“Today’s ruling is further proof that the far-right’s regressive political agenda has reached the highest court in the country. Physical autonomy and self-determination are deeply ingrained humanistic values that are crucial to the realization of an inclusive, pluralistic and thriving society. The right of access to abortion has long been a culture war issue used by radical evangelical and white Christian nationalist movements to control women and undermine the well-being of our society.” — Nadya Dutchin, executive director of the American Humanist Association, in a statement.
“I support the right to life. … But it’s not my choice. When mostly white legislators pass laws that affect black bodies, the plight of the poor is criminalized. Once a child is born, there are differences in health care, education, housing and employment. We don’t care about a child outside the womb. It’s a sad day in America.” — Rev. Clinton Stancil, head pastor of Wayman African Methodist Episcopal Church in St. Louis, in an interview.
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“Half of the states will now become abortion-free and millions of innocent lives will be spared from the barbaric practice of abortion. This is a human rights victory that surpasses all others and justifies the decades of tireless work by selfless pro-life individuals and organizations.” — Troy Newman, chairman of the anti-abortion group Operation Rescue, in a statement.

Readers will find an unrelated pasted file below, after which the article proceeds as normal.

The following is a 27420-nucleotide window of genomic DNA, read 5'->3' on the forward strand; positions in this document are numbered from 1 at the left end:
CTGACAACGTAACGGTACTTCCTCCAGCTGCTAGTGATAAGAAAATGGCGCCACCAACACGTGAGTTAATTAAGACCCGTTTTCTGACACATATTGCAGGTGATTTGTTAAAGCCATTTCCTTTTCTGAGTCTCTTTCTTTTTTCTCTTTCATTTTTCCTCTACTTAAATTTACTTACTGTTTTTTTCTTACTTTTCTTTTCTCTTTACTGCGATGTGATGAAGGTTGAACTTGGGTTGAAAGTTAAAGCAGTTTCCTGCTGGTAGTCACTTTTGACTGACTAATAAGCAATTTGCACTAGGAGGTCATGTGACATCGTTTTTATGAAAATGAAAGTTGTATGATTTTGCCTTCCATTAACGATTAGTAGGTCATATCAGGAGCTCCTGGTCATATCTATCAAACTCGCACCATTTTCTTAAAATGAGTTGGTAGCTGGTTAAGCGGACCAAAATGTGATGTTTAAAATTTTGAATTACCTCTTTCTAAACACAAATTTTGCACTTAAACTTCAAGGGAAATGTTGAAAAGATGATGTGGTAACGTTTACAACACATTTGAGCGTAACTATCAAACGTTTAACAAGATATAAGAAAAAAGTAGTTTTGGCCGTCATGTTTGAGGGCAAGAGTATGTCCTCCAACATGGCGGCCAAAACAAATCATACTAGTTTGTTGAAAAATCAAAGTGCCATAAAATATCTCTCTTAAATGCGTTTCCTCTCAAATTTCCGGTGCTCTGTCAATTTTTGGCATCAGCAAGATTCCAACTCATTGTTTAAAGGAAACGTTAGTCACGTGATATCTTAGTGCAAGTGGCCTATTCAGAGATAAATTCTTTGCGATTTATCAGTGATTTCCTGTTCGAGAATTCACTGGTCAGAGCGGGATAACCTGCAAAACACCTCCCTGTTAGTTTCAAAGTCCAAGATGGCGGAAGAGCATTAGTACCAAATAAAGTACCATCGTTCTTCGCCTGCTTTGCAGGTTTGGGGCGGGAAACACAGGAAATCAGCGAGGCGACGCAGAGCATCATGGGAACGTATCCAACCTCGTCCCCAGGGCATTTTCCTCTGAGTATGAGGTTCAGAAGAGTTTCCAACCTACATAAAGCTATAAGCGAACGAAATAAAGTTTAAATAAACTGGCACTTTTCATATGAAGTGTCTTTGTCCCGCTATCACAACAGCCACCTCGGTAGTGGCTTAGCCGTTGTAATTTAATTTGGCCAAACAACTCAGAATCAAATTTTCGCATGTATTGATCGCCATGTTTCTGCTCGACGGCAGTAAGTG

“I am deeply saddened. … I have been ordained for over 40 years and have served as a minister in poor communities; I have personally experienced the negative consequences of this decision. … Today’s decision institutionalizes inequality because women with access to resources will be able to exercise their moral judgment in a way that women without the same resources cannot.” — Michael Curry, Presiding Bishop of the Episcopal Church, in a statement.
“More than ever, those who value all human life must show their devotion, not only with their words, but also through their actions. We must urge lawmakers to protect the unborn, and we must provide compassionate support to women who will help them choose life.” — Adam Greenway, president of Southwestern Baptist Theological Seminary, in a statement.
“This court has no legitimacy. We will not live by this decision.” — The Rev. Jacqui Lewis, senior minister at Middle Collegiate Church in New York City, via Twitter.
Journalists from the AP religion team Holly Meyer, Luis Andres Henao, Peter Smith and Deepa Bharath contributed to this report.